Reporters in Politics

I frequently write things that people in the government IT community probably find hurtful. I do it deliberately, because I think the issues should be aired.

As I semi-jokingly tell my family, with reference to my former career as a government IT consultant: “I want to make sure I never work in this town again.”

At this point, I’m pretty sure that I have succeeded.

Reporters in Politics

Bill Tieleman has a very even-handed write-up on the troubling rush of journalists into the BC Liberal Party’s tent over the past few years.

In fact, Tieleman’s take is so even-handed it displays the same fault that he’s bending over backwards to not describe: he’s avoiding saying hurtful things in order to retain future relationships.

But the question isn’t whether Darling or Johal were biased toward the BC Liberals. It’s how much their years of hard-earned fairness will help their new party sell some dubious claims — even about issues the two journalists may have ripped them on in the past.

Tieleman is a communications expert with a professional interest in remaining a respected member of the club of communications experts, and he very carefully avoids impugning the motivations of any of the subjects of this article, while larding out praise for his subjects’ “hard-earned fairness”.

Similarly, journalists have a professional interest in maintaining good relationships with their fellow professionals, the communications and PR staff (and their bosses) in the organzations they report on.

Why would they not?

The exit ramps of journalism are few and far between: corporate PR, and government communications. For a very few well-known press celebrities, like Jas Johal or Steve Darling, perhaps a direct leap to politics (with a winning party, if you still want a pay-cheque, n’est pas).

In these tenuous times, it is perhaps too much to ask, but I’d like my journalism to come from folks who aren’t so chummy with the people they report on. And I don’t just mean “I’d like a job later” chummy. I also mean “we’re all just blokes doing a job together” chummy. The kind of chummy that leads to events like the Press Gallery dinners in Ottawa and the Correspondents Association Dinner in DC, where the press and their subjects mingle and share comedy stylings and even the most egregious policy decisions can be played for a joke (remember George W. Bush looking for WMDs in a “hilarious” bit from 2004).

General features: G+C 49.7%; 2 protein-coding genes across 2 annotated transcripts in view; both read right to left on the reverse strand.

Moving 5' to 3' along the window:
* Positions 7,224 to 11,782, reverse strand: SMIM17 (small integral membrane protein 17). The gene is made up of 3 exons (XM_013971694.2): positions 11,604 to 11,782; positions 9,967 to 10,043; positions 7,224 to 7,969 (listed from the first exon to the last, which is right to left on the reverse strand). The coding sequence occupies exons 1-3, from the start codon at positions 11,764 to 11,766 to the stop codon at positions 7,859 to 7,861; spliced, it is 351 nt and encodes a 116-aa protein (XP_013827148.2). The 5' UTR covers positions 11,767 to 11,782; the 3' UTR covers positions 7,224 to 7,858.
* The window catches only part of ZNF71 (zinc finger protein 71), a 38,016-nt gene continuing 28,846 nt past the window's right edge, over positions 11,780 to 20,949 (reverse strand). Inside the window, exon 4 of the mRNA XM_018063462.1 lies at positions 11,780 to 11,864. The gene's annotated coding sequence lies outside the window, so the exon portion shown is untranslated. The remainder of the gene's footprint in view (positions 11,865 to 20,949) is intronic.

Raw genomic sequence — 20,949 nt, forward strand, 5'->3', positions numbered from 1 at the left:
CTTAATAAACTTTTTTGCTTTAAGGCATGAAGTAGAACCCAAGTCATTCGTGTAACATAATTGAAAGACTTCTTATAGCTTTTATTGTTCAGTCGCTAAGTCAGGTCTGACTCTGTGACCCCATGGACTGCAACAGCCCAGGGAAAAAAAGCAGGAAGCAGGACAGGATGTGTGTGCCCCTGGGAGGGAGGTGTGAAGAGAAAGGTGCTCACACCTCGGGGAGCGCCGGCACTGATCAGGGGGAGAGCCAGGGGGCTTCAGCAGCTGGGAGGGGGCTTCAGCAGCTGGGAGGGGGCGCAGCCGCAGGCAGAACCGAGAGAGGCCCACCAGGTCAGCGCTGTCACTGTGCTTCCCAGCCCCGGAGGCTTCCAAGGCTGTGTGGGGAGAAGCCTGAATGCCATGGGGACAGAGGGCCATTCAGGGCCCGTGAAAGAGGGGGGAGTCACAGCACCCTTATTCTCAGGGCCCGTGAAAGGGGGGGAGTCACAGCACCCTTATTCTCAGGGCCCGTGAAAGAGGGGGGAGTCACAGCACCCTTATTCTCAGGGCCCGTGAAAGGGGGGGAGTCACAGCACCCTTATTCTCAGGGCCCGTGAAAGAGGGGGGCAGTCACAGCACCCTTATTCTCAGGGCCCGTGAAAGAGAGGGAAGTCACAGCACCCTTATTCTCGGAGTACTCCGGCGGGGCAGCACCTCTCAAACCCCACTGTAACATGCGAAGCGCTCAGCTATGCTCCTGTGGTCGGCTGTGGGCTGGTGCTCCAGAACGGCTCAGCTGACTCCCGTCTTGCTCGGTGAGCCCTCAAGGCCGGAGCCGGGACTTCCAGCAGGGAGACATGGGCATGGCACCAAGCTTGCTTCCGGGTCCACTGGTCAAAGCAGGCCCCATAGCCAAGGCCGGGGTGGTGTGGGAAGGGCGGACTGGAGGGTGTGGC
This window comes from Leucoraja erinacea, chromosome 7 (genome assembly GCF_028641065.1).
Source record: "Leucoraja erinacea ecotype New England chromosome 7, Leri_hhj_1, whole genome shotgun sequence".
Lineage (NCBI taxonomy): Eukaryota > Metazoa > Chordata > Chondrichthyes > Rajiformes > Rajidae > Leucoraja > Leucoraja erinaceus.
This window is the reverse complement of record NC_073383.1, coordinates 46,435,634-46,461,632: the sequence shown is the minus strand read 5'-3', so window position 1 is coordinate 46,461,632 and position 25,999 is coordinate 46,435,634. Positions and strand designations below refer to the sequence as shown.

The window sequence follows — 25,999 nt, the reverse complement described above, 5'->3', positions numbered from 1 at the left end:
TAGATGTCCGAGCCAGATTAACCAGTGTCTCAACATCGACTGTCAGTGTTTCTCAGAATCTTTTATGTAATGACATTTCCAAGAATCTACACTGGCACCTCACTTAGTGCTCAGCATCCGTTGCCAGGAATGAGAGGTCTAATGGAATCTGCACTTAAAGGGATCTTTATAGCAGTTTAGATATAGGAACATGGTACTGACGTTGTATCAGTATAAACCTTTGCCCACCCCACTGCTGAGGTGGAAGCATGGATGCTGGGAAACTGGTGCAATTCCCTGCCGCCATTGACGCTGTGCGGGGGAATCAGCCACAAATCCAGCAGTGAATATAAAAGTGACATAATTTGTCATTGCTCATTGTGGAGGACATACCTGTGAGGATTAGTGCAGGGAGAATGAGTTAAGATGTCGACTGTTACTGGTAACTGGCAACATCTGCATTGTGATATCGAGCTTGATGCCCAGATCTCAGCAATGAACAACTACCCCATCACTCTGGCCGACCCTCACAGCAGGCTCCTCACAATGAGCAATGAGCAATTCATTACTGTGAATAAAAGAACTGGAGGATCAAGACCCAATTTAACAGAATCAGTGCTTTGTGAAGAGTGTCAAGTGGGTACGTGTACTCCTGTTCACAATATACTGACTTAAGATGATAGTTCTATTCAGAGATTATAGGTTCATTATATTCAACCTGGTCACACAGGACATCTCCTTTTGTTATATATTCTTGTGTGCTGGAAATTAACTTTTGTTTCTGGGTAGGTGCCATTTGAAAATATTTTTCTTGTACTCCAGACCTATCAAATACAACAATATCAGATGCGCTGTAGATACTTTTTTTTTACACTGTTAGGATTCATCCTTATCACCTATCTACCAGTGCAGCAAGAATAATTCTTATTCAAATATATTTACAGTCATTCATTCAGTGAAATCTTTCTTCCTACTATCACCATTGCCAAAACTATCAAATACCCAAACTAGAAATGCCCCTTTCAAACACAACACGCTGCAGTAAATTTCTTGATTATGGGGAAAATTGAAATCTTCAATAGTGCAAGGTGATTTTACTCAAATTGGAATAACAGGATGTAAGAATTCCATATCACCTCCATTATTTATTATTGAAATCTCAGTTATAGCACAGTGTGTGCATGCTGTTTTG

I don’t think many journalists write the stories that will never let them work in this town again.

In fairness, not many of them can afford to. It’s probably not a coincidence that some of the harshest takes on BC government policy and politics come from journalists and professionals who are safely retired.

Precarious employment has a way of disciplining folks, no matter if they are blue collar mill workers or white collar journalists: you’ve got to go along to get along.

It used to be that free speech only belonged to those who owned a printing press. Now it belongs to those beyond the reach of the marketplace: are you secure enough not to care what anyone thinks of you? Write away. Otherwise: you know the party line, stick close to it.

Playing With Pain

For the past year, I have been fighting a running battle with my body. The battlefields have been my wrists and back. By and large, my body has been winning.

When sports commentators talk about a player “playing with pain” I think it’s natural to think about the pain in the moment – that play, that sprint, that quick turn on the grass, the game on the line. What doesn’t get talked about is the psychological effect of the pain, day after day, on the player. At practice, at home, at rest. How it changes their relationship to the game.

Playing With Pain

They love the game. Clearly. It’s what they’ve spent their whole life perfecting. But now, every interaction with it is colored by the overlay of pain. Do your warm-ups, work through that early pain, now feel the pain on each play. Good play or bad, it doesn’t matter. It hurts to do the thing.